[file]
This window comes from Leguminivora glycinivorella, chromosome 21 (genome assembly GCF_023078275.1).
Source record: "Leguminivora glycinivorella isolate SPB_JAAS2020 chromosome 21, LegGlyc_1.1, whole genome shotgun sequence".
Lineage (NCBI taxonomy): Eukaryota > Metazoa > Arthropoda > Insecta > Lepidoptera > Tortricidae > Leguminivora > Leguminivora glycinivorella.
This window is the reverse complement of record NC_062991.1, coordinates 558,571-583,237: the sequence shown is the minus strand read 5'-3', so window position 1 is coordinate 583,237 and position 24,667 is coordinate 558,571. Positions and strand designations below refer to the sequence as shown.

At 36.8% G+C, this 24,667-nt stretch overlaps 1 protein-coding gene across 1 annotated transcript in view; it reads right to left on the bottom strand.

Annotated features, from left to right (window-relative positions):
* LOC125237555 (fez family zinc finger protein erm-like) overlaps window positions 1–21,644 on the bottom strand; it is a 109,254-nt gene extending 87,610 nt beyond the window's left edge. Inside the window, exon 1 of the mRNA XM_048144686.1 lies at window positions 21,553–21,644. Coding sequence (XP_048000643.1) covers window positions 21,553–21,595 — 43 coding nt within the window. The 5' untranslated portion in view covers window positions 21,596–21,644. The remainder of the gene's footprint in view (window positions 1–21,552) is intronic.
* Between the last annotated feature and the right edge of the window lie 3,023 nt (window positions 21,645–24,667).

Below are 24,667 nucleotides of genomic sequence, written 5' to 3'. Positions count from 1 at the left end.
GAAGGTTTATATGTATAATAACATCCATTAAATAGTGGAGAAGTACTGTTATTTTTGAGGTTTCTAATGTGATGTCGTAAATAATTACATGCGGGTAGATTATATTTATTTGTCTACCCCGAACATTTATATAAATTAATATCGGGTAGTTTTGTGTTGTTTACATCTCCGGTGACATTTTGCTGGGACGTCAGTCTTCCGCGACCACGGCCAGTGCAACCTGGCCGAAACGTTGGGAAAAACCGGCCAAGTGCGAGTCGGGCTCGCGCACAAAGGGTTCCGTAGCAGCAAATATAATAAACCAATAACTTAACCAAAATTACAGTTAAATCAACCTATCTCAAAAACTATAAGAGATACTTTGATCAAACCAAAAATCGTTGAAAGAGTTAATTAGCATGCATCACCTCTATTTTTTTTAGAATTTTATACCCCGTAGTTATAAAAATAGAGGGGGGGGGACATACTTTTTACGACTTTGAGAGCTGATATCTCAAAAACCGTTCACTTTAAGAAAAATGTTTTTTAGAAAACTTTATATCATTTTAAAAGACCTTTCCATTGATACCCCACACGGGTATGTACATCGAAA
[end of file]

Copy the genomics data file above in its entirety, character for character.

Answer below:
This window comes from Leguminivora glycinivorella, chromosome 21 (genome assembly GCF_023078275.1).
Source record: "Leguminivora glycinivorella isolate SPB_JAAS2020 chromosome 21, LegGlyc_1.1, whole genome shotgun sequence".
Lineage (NCBI taxonomy): Eukaryota > Metazoa > Arthropoda > Insecta > Lepidoptera > Tortricidae > Leguminivora > Leguminivora glycinivorella.
This window is the reverse complement of record NC_062991.1, coordinates 558,571-583,237: the sequence shown is the minus strand read 5'-3', so window position 1 is coordinate 583,237 and position 24,667 is coordinate 558,571. Positions and strand designations below refer to the sequence as shown.

At 36.8% G+C, this 24,667-nt stretch overlaps 1 protein-coding gene across 1 annotated transcript in view; it reads right to left on the bottom strand.

Annotated features, from left to right (window-relative positions):
* LOC125237555 (fez family zinc finger protein erm-like) overlaps window positions 1–21,644 on the bottom strand; it is a 109,254-nt gene extending 87,610 nt beyond the window's left edge. Inside the window, exon 1 of the mRNA XM_048144686.1 lies at window positions 21,553–21,644. Coding sequence (XP_048000643.1) covers window positions 21,553–21,595 — 43 coding nt within the window. The 5' untranslated portion in view covers window positions 21,596–21,644. The remainder of the gene's footprint in view (window positions 1–21,552) is intronic.
* Between the last annotated feature and the right edge of the window lie 3,023 nt (window positions 21,645–24,667).

Below are 24,667 nucleotides of genomic sequence, written 5' to 3'. Positions count from 1 at the left end.
GAAGGTTTATATGTATAATAACATCCATTAAATAGTGGAGAAGTACTGTTATTTTTGAGGTTTCTAATGTGATGTCGTAAATAATTACATGCGGGTAGATTATATTTATTTGTCTACCCCGAACATTTATATAAATTAATATCGGGTAGTTTTGTGTTGTTTACATCTCCGGTGACATTTTGCTGGGACGTCAGTCTTCCGCGACCACGGCCAGTGCAACCTGGCCGAAACGTTGGGAAAAACCGGCCAAGTGCGAGTCGGGCTCGCGCACAAAGGGTTCCGTAGCAGCAAATATAATAAACCAATAACTTAACCAAAATTACAGTTAAATCAACCTATCTCAAAAACTATAAGAGATACTTTGATCAAACCAAAAATCGTTGAAAGAGTTAATTAGCATGCATCACCTCTATTTTTTTTAGAATTTTATACCCCGTAGTTATAAAAATAGAGGGGGGGGGACATACTTTTTACGACTTTGAGAGCTGATATCTCAAAAACCGTTCACTTTAAGAAAAATGTTTTTTAGAAAACTTTATATCATTTTAAAAGACCTTTCCATTGATACCCCACACGGGTATGTACATCGAAA